When I first saw this bread. it reminded me of a bread that was my family’s weekly staple back in the gluten-filled days – a honey whole wheat.  I had tried to replicate it without much success, at first mostly because gluten free oats were not to be had.  But I was still struggling with the proportions of a gluten free version when I realized I could very easily convert Carrie’s recipe.  So, thanks to her, our family has a new bread that reminds us of the “old days.”  Thank you, Carrie!  And thank you for letting me share this…


I have taken pictures of each step.  I had to use a camera phone, so they aren’t the best photos, but hopefully you will get the idea.  For a great step-by-step tutorial on baking gluten free bread, check out Carrie’s instructions.  (Didn’t I tell you her site was a gold mine?!)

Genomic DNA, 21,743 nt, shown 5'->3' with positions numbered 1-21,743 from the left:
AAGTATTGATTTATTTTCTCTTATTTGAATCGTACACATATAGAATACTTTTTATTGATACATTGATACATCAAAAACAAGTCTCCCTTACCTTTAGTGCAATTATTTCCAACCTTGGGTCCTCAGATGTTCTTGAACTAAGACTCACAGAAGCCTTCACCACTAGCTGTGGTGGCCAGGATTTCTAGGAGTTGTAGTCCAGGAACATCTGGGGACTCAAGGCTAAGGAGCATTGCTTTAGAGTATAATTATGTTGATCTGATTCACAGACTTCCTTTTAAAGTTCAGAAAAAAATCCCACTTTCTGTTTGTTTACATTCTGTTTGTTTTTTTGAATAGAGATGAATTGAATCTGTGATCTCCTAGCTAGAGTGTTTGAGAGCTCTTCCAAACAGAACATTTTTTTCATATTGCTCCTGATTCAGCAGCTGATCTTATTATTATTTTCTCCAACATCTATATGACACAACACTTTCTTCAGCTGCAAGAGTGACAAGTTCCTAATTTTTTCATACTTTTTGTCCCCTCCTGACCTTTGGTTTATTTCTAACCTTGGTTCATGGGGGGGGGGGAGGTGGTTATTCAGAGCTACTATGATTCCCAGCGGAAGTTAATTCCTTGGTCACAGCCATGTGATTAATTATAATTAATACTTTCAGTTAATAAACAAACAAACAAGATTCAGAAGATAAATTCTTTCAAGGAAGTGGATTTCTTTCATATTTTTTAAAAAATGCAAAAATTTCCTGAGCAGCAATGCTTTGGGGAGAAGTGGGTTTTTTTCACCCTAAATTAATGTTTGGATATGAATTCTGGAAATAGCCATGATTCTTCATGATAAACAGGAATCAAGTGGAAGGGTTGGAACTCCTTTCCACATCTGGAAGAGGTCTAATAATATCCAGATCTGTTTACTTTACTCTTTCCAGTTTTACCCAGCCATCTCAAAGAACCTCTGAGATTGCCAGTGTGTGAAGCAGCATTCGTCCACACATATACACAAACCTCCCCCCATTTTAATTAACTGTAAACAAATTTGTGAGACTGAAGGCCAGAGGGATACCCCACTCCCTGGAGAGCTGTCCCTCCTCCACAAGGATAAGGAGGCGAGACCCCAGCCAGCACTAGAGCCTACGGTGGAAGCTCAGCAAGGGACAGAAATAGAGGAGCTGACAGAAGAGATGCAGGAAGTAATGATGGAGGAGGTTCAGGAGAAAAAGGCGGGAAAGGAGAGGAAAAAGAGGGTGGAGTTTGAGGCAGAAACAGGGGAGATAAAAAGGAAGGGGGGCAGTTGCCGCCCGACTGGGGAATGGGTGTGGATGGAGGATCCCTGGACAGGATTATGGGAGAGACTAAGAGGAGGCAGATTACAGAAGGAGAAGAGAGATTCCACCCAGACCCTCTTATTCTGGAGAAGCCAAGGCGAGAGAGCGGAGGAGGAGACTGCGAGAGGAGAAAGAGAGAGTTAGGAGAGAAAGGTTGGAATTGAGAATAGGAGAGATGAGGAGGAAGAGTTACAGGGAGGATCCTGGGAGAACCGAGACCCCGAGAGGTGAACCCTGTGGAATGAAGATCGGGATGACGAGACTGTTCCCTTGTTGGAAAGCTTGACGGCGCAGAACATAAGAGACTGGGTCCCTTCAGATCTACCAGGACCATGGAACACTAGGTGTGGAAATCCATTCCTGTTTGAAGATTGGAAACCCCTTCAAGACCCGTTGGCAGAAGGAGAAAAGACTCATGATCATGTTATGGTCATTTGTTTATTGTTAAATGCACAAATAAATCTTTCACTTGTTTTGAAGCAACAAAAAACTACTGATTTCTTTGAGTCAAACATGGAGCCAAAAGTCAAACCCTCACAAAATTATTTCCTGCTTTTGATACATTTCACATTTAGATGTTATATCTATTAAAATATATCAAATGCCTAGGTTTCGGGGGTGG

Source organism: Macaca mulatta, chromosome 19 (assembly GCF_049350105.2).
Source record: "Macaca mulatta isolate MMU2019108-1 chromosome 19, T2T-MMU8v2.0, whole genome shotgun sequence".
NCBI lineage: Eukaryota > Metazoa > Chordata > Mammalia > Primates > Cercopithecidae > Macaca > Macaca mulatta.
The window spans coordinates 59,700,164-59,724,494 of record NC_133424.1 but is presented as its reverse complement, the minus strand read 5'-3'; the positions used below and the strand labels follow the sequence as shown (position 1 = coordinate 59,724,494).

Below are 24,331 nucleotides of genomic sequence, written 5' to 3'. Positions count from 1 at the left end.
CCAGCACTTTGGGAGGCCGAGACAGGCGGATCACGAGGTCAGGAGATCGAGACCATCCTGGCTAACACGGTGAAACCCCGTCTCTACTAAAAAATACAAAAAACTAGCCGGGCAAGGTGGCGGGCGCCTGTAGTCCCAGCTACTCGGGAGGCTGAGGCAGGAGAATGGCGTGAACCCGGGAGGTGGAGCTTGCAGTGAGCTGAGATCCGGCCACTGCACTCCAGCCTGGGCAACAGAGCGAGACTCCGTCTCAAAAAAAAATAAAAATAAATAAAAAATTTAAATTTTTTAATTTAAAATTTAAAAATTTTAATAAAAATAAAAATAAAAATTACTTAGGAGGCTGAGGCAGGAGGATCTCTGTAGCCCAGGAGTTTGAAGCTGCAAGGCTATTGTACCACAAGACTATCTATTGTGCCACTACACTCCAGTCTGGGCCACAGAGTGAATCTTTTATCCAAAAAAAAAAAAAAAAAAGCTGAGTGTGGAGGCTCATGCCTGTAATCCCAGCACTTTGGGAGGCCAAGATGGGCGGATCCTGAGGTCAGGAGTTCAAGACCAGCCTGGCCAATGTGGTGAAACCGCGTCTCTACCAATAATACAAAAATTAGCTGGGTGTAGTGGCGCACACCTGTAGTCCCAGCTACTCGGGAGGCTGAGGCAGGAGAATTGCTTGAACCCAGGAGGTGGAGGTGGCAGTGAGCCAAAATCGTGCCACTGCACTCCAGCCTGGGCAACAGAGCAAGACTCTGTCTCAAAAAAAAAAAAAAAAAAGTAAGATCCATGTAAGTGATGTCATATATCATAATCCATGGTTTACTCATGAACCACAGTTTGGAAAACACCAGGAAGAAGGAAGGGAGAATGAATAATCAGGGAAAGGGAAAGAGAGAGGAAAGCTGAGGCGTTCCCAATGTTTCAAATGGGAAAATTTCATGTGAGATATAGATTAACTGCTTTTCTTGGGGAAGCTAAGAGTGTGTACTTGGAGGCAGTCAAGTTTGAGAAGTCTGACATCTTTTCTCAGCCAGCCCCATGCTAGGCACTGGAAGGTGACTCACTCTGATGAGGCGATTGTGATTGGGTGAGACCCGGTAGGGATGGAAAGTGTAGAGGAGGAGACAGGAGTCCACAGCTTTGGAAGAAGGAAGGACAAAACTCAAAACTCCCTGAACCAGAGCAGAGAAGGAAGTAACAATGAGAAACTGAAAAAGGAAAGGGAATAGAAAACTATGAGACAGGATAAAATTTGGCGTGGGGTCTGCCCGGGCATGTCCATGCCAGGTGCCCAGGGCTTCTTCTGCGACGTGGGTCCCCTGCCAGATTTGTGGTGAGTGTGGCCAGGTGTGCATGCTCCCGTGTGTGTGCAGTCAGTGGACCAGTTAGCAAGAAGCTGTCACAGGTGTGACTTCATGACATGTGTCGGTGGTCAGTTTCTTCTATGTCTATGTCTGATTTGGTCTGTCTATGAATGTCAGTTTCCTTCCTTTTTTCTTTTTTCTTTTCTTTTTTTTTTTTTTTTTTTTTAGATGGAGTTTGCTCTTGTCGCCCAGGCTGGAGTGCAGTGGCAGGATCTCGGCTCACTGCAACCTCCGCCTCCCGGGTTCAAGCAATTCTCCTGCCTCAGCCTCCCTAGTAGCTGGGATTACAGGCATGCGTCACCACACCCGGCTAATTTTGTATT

Honey Oat Bread – based on a recipe by Carrie of Ginger Lemon Girl (Artisan Maple Oat Bread)

    Adapted by Angela Litzinger



1/4 cup plus 2 tablespoons warm water (for proofing yeast)

2 1/4 tsp. active dry yeast  (Angela’s note: if doubling the recipe, I DO NOT double the yeast)

1/4 cup plus 2 tablespoons honey 

1 1/2 tsp. white wine vinegar  (Angela’s note: I usually use cider vinegar)

1 1/4 cups GF certified oat flour (I grind my oats in a blender)


Dry Ingredients:

3/4 cup millet flour

1/2 cup tapioca flour

1/4 cup + 2 Tbsp. brown rice flour

1 Tbsp. xanthan gum

1 1/2 tsp. salt


Wet Ingredients:

1/2 cup club soda, room temperature

2 eggs, beaten

3 Tbsp. butter, melted



1 egg white  (Angela’s note:  If doubling, you DO NOT need to double this.  There will be plenty for several loaves)

1 tsp. warm water  (Angela’s note:  If doubling, you DO NOT need to double this.  There will be plenty for several loaves)

2 Tbsp. GF certified oats




Put  water into a mixing bowl.  Sprinkle yeast on top.  Let sit 5 minutes until bubbly.  Mix in honey and  vinegar.  Mix in the oat flour until well blended and smooth.  This will be pretty thick.